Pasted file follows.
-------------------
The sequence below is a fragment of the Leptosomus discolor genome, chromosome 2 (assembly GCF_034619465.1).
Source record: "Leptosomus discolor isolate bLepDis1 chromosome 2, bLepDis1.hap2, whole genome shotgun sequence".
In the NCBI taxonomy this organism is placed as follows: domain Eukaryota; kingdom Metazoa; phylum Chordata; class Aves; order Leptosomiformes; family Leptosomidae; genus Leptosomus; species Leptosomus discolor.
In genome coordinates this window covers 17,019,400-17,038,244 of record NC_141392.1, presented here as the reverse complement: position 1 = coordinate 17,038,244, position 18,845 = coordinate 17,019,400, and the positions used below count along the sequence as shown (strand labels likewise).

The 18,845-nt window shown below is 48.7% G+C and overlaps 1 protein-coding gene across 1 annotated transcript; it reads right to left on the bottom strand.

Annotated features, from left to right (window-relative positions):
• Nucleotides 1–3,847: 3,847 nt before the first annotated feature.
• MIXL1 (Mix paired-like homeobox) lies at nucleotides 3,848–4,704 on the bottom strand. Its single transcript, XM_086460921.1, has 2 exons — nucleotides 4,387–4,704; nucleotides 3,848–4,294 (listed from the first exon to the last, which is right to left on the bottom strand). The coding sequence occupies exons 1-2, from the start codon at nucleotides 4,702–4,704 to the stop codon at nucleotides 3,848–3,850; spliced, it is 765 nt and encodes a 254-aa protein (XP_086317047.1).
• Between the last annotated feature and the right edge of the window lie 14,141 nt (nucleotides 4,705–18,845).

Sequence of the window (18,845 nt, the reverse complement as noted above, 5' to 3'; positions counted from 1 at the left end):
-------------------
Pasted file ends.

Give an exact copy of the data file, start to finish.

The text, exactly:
The sequence below is a fragment of the Leptosomus discolor genome, chromosome 2 (assembly GCF_034619465.1).
Source record: "Leptosomus discolor isolate bLepDis1 chromosome 2, bLepDis1.hap2, whole genome shotgun sequence".
In the NCBI taxonomy this organism is placed as follows: domain Eukaryota; kingdom Metazoa; phylum Chordata; class Aves; order Leptosomiformes; family Leptosomidae; genus Leptosomus; species Leptosomus discolor.
In genome coordinates this window covers 17,019,400-17,038,244 of record NC_141392.1, presented here as the reverse complement: position 1 = coordinate 17,038,244, position 18,845 = coordinate 17,019,400, and the positions used below count along the sequence as shown (strand labels likewise).

The 18,845-nt window shown below is 48.7% G+C and overlaps 1 protein-coding gene across 1 annotated transcript; it reads right to left on the bottom strand.

Annotated features, from left to right (window-relative positions):
• Nucleotides 1–3,847: 3,847 nt before the first annotated feature.
• MIXL1 (Mix paired-like homeobox) lies at nucleotides 3,848–4,704 on the bottom strand. Its single transcript, XM_086460921.1, has 2 exons — nucleotides 4,387–4,704; nucleotides 3,848–4,294 (listed from the first exon to the last, which is right to left on the bottom strand). The coding sequence occupies exons 1-2, from the start codon at nucleotides 4,702–4,704 to the stop codon at nucleotides 3,848–3,850; spliced, it is 765 nt and encodes a 254-aa protein (XP_086317047.1).
• Between the last annotated feature and the right edge of the window lie 14,141 nt (nucleotides 4,705–18,845).

Sequence of the window (18,845 nt, the reverse complement as noted above, 5' to 3'; positions counted from 1 at the left end):